And the 5th Academy is up and running!

Back to our lovely Idea London venue with a brand new first night session. We tried out a new format where Steve & Sean lead the drawing of some tech­nical archi­tec­ture dia­grams with input from the techies in the room and plenty of ques­tions from the rest! We came away with some under­standing of infra­struc­ture and nomen­clature. Ready to delve further as the course progresses.

Great to have Sean and Steve back as experts in their field and alumni of pre­vious courses.

Steve Devo & Sean Bedford give us the Tech Overview on our first night.

Steve Devo & Sean Bedford give us the Tech Over­view on our first night.

1st Night

Par­ti­cipants of our 5th Academy take in the tech­nical defin­i­tion of a “framework”

Great also to see alumni Chris Michael and Niall Roche as well as a lovely sur­prise visit from Viji, our Android Tutor. Looking forward to more alumni popping in as we progress.

#needtoknowmobile for Marketers by Alex Meisl

Alex-MeislWhat happened to the “Year of Mobile”?

I get a near uncon­trol­lable urge to punch someone when I hear this ques­tion. Cer­tainly, mobile has “made it” and yet curi­ously, even now, despite all the jus­ti­fying signs, brands still under­in­vest dramatically.

Before I go any further and elicit grumbles from those who have nothing better to do, “Mobile” to my mind is any device which is not tied down to a fixed loc­a­tion and as well as smart­phones also includes wear­ables, tablets, phab­lets and any other w*nky ter­min­o­logy coined by someone on the West Coast.

My chums at Ipsos MORI have come up with two com­pel­ling and light-hearted facts which demon­strate the sig­ni­fic­ance of mobile:

  • One in three adults would rather give up sex than their smartphone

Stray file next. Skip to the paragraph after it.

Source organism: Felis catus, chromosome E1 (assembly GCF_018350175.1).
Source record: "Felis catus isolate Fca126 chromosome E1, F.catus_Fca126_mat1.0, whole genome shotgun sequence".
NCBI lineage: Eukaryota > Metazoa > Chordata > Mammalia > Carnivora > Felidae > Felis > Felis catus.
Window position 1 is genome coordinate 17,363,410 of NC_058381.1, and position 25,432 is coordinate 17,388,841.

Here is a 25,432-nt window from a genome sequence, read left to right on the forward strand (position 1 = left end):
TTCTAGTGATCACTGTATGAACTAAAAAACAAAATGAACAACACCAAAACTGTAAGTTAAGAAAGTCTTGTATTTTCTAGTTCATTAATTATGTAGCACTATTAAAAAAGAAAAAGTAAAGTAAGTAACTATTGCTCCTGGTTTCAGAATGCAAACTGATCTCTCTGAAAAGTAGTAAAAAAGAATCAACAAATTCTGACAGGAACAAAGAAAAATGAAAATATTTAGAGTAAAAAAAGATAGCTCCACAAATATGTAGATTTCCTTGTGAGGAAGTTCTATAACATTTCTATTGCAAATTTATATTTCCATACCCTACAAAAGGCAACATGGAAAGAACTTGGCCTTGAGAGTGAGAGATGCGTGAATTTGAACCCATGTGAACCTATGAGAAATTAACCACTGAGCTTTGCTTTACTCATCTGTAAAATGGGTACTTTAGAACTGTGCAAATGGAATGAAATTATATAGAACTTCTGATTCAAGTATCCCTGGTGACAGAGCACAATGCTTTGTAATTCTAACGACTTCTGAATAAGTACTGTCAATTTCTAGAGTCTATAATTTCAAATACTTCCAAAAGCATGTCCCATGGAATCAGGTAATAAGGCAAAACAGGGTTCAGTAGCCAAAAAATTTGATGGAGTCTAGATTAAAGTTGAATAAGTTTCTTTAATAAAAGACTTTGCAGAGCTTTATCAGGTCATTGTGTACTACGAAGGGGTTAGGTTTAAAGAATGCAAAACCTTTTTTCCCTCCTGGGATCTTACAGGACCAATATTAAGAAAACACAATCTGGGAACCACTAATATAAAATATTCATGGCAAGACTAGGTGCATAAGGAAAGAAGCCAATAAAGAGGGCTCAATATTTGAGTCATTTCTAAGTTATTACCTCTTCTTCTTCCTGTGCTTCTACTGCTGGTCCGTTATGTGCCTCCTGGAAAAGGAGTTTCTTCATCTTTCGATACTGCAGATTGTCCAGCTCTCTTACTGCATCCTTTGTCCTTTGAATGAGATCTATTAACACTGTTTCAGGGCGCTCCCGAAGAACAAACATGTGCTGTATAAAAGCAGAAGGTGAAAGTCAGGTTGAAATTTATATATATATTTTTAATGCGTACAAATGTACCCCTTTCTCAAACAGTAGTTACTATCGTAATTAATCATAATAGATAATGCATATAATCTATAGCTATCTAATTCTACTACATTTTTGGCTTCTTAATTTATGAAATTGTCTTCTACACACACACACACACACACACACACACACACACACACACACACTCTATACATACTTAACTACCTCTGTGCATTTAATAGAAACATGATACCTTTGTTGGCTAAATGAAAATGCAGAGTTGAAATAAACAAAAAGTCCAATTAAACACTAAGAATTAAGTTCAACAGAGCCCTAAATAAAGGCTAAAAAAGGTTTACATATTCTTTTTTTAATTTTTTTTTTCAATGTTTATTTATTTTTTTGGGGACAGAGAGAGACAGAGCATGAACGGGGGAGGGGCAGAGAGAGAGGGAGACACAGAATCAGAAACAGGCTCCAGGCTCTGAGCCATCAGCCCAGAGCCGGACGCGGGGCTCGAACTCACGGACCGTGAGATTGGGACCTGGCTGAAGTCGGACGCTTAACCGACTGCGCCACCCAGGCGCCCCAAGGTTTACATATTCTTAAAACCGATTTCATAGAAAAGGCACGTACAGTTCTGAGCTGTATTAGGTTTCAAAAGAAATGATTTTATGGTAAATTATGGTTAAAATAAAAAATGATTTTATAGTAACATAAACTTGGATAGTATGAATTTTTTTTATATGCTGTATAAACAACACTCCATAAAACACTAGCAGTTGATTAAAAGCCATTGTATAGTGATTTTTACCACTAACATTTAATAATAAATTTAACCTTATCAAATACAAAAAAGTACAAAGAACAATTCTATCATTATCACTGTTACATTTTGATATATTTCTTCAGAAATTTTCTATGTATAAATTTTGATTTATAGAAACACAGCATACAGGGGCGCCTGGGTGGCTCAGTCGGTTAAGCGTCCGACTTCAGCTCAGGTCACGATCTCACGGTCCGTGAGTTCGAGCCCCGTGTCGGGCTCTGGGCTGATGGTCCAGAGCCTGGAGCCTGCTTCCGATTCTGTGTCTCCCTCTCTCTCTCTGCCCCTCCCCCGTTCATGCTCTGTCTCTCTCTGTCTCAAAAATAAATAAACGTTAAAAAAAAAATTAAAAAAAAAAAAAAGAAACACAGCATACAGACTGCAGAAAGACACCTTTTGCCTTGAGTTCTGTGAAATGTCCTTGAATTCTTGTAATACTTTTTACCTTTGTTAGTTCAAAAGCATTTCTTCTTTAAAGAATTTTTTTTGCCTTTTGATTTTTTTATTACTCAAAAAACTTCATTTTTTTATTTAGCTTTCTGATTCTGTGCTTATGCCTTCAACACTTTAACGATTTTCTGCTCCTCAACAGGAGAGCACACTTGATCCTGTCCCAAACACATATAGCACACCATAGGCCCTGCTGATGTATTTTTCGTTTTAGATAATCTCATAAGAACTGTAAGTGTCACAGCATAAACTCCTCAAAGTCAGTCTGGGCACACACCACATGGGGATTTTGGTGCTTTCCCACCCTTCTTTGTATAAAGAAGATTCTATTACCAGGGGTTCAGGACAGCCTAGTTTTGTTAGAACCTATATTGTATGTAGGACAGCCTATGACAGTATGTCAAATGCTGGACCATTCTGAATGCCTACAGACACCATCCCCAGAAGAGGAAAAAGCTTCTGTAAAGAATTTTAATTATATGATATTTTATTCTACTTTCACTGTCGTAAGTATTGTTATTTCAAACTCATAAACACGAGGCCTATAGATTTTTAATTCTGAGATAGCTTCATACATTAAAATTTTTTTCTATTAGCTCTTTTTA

• Two in three adults would rather give up alcohol (I suspect that their sample group did not include many people in the agency space).

Despite this, the painful truth is that most brands are out of their comfort zone and don’t devote the atten­tion or neces­sary budgets to max­imise their oppor­tun­ities in this bur­geoning space. A final stat which the industry rolls out on a depress­ingly fre­quent basis is the Mary Meeker Media Con­sump­tion versus Advert­ising spend graph. The annual launch of her research is greeted with the same level of anti­cip­a­tion by hard­core mobile fans as the new foot­ball season, the glor­ious 12th for grouse lovers or the next launch date of any “i” product for Apple fans. Mary’s chart shows the dis­con­nect between time spent con­suming dif­ferent media-types and budgets devoted to them.The two biggest anom­alies are print media which con­sumes 19% of budgets invested against only 5% of time spent con­suming it, and mobile media where budgets barely reach 4% despite 20% of media con­sump­tion now being on a mobile device.

What to do?
At the risk of stating the bleeding obvious, how about fol­lowing tried and tested tra­di­tional busi­ness dis­cip­lines? By this, I mean go back to basics by working out what the cus­tomer wants and what you are trying to achieve. Then work out the chan­nels and tools which are most appro­priate for your audience.

Depending on your industry, you prob­ably need to con­sider this non-exhaustive list:

  • How does your audi­ence engage with you at present?
  • What per­centage of visits to your website are from a mobile device?
  • Is your mobile offering location-aware? (if I am out and about and want to know my nearest store for a spe­cific product, then mobile can be a great help. If I am standing in the store, then I want my device to recog­nise this and turn into a store guide.)
  • What are the key answers that a cus­tomer is looking for or prob­lems they are trying to solve when they come to your site?

Without a doubt this will help you realise that mobile should be sitting at the heart of your mar­comms strategy. You might even be one of the enlightened few (step forward and take a bow, Face­book, Google and House of Fraser amongst others) by adopting a “Mobile First” strategy.

Right, you’re getting there. However, do not, under any cir­cum­stances, fall for the evil seductress that is “sexy tech­no­logy” or the “shiny new toy” unless there is both a com­pel­ling reason to do so (maybe winning awards is your only KPI?) and you have got your basic strategies and offer­ings in place. In the good old days (no more than two years ago!) mobile users were for­giving if they had a bad exper­i­ence on their device. Not so anymore. Research shows con­sumers are more likely to go to a com­pet­itor brand if they are sub­jected to a rubbish time on their mobile.